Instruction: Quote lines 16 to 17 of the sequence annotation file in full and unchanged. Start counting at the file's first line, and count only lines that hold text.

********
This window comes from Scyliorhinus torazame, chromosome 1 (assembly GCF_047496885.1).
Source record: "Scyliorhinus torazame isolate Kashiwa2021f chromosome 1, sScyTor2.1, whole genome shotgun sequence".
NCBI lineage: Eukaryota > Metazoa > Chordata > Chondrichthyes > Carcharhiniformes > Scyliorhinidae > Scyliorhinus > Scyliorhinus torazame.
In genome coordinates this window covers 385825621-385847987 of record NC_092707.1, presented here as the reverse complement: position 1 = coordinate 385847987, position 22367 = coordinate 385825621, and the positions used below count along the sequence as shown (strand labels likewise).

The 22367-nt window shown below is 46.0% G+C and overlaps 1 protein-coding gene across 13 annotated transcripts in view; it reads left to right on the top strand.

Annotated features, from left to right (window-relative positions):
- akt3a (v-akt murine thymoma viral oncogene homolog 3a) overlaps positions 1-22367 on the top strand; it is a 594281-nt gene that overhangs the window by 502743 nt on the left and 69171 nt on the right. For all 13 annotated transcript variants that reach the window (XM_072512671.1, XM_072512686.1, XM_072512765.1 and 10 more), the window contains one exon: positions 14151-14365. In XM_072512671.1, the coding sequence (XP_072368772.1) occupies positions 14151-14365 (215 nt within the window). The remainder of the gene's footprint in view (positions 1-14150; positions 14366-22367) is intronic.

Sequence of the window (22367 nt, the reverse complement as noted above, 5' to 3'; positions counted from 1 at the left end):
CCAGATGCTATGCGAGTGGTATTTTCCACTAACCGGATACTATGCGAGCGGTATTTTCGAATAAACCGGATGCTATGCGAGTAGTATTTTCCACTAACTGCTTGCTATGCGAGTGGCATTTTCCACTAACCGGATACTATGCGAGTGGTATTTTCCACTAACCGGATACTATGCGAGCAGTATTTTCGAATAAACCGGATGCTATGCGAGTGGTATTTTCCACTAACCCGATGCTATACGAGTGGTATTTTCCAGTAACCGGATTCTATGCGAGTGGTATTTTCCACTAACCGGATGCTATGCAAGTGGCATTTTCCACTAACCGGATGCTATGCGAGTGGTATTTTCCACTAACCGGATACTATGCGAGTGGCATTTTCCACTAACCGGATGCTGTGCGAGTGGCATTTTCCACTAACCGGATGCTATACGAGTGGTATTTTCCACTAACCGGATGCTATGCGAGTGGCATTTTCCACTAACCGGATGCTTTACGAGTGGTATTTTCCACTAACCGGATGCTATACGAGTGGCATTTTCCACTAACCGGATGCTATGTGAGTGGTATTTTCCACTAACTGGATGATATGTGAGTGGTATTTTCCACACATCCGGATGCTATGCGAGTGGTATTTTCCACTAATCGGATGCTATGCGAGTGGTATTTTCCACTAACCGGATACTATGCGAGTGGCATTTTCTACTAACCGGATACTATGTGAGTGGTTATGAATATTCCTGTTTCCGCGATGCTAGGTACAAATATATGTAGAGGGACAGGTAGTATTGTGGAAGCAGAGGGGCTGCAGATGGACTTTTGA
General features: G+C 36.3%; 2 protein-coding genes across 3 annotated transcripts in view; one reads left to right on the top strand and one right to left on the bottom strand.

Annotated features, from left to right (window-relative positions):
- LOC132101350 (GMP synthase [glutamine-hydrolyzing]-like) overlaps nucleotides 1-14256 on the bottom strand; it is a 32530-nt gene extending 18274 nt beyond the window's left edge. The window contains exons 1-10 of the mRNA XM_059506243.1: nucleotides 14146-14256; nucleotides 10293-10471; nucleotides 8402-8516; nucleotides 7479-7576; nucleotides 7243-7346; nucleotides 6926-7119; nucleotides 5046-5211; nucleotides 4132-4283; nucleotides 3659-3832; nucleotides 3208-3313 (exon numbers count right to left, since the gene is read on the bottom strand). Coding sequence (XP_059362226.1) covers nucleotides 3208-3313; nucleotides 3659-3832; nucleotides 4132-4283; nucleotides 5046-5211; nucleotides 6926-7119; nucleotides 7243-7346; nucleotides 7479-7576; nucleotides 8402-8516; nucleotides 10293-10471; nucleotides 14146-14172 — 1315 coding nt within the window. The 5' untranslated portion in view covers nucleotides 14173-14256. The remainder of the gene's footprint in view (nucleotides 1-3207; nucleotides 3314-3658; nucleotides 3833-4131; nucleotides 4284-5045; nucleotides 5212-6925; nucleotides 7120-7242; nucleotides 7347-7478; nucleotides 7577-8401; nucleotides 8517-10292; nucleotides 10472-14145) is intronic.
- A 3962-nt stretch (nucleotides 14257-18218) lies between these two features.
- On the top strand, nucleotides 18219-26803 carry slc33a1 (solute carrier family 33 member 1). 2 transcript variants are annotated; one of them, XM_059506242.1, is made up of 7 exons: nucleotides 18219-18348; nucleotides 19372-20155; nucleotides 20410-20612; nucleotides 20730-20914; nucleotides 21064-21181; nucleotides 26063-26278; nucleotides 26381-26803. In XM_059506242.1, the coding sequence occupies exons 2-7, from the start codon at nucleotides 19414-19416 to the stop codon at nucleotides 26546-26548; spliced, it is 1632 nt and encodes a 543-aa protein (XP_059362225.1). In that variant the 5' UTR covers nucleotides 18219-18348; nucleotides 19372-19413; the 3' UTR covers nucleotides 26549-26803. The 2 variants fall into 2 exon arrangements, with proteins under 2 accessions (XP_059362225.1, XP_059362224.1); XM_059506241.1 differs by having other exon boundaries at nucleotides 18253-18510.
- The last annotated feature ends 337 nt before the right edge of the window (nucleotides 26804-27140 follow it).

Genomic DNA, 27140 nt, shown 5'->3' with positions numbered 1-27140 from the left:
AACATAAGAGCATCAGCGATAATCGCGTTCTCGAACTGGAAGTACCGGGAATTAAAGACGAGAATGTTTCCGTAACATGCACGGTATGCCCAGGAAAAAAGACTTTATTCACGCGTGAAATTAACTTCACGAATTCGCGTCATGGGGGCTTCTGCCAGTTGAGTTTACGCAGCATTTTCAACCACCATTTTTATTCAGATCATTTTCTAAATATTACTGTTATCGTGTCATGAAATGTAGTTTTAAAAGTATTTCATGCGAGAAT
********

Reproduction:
Genomic DNA, 27140 nt, shown 5'->3' with positions numbered 1-27140 from the left:
AACATAAGAGCATCAGCGATAATCGCGTTCTCGAACTGGAAGTACCGGGAATTAAAGACGAGAATGTTTCCGTAACATGCACGGTATGCCCAGGAAAAAAGACTTTATTCACGCGTGAAATTAACTTCACGAATTCGCGTCATGGGGGCTTCTGCCAGTTGAGTTTACGCAGCATTTTCAACCACCATTTTTATTCAGATCATTTTCTAAATATTACTGTTATCGTGTCATGAAATGTAGTTTTAAAAGTATTTCATGCGAGAAT